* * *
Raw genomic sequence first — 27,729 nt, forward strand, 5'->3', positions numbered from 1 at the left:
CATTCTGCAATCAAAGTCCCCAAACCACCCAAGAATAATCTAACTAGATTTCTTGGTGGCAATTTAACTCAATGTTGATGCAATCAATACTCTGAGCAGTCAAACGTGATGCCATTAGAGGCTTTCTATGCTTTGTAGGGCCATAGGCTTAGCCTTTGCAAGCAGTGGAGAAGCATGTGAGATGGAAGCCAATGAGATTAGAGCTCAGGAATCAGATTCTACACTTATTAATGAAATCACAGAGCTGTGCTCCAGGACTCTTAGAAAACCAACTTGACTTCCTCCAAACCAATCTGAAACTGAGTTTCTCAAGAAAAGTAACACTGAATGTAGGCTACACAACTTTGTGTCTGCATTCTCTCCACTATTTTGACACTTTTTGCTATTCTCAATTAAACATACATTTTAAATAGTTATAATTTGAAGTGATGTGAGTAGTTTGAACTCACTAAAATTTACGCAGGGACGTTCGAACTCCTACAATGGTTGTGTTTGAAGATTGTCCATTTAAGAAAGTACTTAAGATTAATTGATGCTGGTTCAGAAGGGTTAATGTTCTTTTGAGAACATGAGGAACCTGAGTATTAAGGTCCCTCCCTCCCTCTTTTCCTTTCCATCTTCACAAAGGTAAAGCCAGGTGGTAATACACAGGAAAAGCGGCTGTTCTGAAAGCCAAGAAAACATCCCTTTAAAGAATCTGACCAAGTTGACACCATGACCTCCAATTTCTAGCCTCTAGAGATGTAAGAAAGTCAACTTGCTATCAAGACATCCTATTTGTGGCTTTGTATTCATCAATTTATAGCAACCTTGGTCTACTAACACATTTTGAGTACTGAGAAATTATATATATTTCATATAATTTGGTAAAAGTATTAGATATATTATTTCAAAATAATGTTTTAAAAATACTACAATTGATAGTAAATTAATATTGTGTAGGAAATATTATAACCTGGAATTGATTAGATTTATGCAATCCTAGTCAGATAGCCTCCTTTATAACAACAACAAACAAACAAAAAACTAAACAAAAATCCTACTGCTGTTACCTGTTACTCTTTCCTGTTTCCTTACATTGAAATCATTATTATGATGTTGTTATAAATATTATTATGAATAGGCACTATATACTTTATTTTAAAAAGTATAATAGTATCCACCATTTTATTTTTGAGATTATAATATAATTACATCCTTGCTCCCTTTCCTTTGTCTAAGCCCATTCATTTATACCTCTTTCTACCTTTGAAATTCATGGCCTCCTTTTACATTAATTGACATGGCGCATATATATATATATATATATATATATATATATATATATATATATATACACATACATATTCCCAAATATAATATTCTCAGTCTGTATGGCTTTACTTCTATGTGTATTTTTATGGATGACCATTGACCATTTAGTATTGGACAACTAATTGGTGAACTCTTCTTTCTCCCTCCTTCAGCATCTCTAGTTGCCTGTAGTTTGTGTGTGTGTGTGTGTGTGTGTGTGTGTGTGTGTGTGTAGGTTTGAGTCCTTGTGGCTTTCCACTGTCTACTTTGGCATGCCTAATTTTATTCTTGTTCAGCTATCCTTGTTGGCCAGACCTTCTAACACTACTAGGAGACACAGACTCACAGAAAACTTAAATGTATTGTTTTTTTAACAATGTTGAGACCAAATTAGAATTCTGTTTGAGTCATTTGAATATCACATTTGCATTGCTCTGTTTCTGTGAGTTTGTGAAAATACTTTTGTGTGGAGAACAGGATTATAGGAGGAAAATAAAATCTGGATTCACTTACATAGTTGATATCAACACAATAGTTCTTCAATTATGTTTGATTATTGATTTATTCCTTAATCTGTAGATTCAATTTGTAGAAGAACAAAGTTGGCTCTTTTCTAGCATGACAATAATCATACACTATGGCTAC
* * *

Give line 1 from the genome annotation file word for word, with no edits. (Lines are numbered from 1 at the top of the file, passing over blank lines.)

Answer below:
Raw genomic sequence first — 27,729 nt, forward strand, 5'->3', positions numbered from 1 at the left: